It's called the "illusion of choice" for a reason. Play Detroit: Become Human, a game were you choices actually do matter, and then look back at your post.

  • I don't think Until Dawn is a good example as the choices in Until Dawn don't change or shape the narrative. Sure you can choose who will die or live, but the story remains mainly the same for everyone.

    It is an illusion of choice; it is not the same as games such as ‘Until Dawn’ where your choices do shape the narrative.

  • Haven't played Detroit: Become Human, but I know that your Choices matter in that game. The Illusion of Choice, believe it or not, isn't present in Telltale games. If it were, then truly nothing we choose would have any meaning, but, what I have been saying in my post is that our Choices shape our own unique, personal narrative, which is what happens in a Telltale game. Each player will encounter the same debacle but will make different choices for different reasons because of different motives, that is what makes our Choices matter. And like I said to another user on here, while the Ending is more or less the same for everyone, it is what lead up to it and who you became throughout your Journey is what matters.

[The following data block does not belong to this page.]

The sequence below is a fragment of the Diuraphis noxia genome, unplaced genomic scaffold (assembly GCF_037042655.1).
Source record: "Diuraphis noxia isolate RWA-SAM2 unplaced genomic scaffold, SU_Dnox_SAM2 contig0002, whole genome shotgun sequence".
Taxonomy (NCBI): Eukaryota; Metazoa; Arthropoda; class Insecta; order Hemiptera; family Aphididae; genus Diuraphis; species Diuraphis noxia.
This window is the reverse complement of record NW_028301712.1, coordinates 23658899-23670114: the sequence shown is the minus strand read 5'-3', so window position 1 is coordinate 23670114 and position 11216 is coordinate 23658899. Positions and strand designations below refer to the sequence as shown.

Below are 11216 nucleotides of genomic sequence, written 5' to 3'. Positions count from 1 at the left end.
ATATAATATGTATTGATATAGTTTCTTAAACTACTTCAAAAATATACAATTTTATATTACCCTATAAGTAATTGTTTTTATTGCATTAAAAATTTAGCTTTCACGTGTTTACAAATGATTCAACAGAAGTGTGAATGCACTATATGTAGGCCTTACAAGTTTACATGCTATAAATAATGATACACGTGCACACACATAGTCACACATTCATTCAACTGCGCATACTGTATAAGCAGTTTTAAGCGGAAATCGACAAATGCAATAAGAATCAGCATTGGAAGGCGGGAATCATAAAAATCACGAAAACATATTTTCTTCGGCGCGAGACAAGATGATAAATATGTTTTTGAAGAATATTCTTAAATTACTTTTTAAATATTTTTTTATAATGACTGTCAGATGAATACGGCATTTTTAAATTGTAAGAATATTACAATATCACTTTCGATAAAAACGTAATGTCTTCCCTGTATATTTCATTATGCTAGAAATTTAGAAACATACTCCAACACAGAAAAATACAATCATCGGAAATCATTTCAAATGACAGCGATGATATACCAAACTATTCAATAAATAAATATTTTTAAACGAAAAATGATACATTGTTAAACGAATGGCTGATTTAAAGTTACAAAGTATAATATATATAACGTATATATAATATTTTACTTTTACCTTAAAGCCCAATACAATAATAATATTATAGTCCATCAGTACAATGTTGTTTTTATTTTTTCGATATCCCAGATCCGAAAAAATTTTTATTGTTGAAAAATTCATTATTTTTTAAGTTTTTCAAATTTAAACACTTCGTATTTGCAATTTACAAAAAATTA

The Story was set up by Telltale, but we had the ability to shape the narrative on a personal level based on our choices.

    It's called the "illusion of choice" for a reason. Play Detroit: Become Human, a game were you choices actually do matter, and then look back at your post.

  • The way I see it, choices did matter, but some choices mattered more than others.

  • edited July 25

    I didn't say that choices never matter. They do, but VERY little. Now back to your comment: Reading your reply, I came to the conclusion that your mixing two things up: Thoughts of the player and actual change of the narrative. You say that the choices matter because all players have different motives and thoughts going through their head and you use that as an argument as to why choices matter. And that is just simply wrong because player experience IS NOT equal to actual changes of the narrartive. We as the player view things differently of course, but that doesn't automatically mean that choices matter. Then interactive story game companies would have a VERY easy job: ("Well we know the choices in our game don't actually matter but everyone has different thoughts and reactions to events that occur in our game so that makes the choices in our game automatically matter"). You see what I'm getting at?
    Simply put, your argument isn't very strong.

    Some choices matter yes, but very little. In reality, you don't have much say in the overarching narrative, and that's a fact.

    (haven't played Detroit: Become Human yet? Well, then watch a playthrough on YouTube and see it for yourself. That game makes choices truly matter)